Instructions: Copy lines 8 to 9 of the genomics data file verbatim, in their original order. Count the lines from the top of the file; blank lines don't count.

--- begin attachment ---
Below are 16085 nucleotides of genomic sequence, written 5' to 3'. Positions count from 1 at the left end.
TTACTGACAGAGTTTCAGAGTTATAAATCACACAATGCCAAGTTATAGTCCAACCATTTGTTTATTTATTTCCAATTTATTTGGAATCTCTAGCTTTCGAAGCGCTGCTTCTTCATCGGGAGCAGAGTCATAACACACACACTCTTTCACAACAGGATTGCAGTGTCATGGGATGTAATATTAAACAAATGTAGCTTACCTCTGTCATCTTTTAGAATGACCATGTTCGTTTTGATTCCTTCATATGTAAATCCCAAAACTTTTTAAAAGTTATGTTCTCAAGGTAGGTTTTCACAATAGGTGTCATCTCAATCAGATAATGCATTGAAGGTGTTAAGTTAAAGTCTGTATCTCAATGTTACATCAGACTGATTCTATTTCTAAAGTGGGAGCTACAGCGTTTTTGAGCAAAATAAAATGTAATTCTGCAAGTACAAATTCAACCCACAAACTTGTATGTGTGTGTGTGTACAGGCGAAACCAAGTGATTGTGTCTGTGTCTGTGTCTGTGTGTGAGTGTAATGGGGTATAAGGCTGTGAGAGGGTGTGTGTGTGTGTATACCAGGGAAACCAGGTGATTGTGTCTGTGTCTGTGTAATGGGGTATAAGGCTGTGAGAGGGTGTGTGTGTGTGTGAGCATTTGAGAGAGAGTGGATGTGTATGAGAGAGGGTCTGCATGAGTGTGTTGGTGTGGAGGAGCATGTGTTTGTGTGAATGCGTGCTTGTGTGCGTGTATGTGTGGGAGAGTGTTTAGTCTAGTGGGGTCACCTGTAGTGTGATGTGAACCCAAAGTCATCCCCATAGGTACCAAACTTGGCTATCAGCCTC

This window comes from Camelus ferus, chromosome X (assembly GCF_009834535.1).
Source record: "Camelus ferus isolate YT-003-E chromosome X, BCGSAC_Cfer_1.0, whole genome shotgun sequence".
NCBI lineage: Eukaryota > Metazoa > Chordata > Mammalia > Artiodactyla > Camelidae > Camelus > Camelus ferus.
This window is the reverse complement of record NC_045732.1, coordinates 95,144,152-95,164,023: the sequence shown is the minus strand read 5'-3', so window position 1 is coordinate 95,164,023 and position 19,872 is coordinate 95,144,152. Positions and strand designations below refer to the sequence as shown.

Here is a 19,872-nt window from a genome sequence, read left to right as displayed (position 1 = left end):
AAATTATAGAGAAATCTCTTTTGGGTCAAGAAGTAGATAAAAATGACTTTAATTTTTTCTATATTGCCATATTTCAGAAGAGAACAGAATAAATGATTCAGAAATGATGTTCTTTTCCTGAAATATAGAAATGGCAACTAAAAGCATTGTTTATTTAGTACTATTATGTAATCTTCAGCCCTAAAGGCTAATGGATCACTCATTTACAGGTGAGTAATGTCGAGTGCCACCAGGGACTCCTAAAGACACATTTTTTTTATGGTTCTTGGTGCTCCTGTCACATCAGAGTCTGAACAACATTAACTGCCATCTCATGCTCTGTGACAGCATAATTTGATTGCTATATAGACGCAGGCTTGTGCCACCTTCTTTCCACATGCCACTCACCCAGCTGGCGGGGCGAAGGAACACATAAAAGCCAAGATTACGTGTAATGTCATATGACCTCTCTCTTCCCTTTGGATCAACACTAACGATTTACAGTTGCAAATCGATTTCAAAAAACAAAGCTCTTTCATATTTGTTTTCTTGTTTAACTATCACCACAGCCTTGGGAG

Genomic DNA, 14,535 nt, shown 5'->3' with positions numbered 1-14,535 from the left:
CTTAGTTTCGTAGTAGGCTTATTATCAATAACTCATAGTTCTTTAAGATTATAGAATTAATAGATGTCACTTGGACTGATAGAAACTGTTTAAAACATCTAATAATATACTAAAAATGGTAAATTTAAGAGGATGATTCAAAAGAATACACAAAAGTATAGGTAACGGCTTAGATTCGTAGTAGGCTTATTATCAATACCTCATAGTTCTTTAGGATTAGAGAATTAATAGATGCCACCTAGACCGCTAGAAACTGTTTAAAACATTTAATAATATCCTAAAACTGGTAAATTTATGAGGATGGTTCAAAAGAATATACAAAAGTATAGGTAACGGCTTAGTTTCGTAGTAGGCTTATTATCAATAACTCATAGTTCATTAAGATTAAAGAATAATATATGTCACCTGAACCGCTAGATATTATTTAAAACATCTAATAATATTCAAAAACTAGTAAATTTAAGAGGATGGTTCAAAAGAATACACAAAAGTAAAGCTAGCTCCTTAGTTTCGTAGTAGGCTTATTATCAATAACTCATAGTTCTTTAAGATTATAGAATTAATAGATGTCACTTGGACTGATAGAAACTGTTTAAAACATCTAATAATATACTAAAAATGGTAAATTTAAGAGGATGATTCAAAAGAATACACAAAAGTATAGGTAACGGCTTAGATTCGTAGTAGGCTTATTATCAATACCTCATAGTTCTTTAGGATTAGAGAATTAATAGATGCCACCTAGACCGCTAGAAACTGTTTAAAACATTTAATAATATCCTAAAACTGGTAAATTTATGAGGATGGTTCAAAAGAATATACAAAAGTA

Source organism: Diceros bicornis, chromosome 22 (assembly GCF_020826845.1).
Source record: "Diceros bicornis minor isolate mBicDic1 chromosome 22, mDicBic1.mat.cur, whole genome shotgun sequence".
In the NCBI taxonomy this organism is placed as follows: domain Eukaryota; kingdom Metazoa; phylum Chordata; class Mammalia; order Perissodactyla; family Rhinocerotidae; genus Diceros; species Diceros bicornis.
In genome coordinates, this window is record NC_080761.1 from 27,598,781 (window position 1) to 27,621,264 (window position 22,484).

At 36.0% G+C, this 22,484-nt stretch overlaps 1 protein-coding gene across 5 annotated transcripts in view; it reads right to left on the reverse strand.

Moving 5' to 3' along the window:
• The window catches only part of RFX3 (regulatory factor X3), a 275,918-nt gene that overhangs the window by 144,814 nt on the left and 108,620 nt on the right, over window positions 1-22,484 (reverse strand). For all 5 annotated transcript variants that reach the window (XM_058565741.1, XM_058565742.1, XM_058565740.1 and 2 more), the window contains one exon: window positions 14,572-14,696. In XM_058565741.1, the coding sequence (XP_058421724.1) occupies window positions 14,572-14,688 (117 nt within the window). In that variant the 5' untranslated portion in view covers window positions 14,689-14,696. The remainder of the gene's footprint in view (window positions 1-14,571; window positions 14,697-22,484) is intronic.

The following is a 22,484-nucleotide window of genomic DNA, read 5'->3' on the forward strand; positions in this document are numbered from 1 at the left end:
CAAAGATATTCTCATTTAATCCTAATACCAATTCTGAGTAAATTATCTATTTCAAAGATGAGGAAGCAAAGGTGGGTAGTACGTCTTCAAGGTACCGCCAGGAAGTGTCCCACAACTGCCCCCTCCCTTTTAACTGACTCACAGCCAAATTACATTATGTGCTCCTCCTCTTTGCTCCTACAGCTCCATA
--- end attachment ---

AAATTATAGAGAAATCTCTTTTGGGTCAAGAAGTAGATAAAAATGACTTTAATTTTTTCTATATTGCCATATTTCAGAAGAGAACAGAATAAATGATTCAGAAATGATGTTCTTTTCCTGAAATATAGAAATGGCAACTAAAAGCATTGTTTATTTAGTACTATTATGTAATCTTCAGCCCTAAAGGCTAATGGATCACTCATTTACAGGTGAGTAATGTCGAGTGCCACCAGGGACTCCTAAAGACACATTTTTTTTATGGTTCTTGGTGCTCCTGTCACATCAGAGTCTGAACAACATTAACTGCCATCTCATGCTCTGTGACAGCATAATTTGATTGCTATATAGACGCAGGCTTGTGCCACCTTCTTTCCACATGCCACTCACCCAGCTGGCGGGGCGAAGGAACACATAAAAGCCAAGATTACGTGTAATGTCATATGACCTCTCTCTTCCCTTTGGATCAACACTAACGATTTACAGTTGCAAATCGATTTCAAAAAACAAAGCTCTTTCATATTTGTTTTCTTGTTTAACTATCACCACAGCCTTGGGAG

Genomic DNA, 14,535 nt, shown 5'->3' with positions numbered 1-14,535 from the left: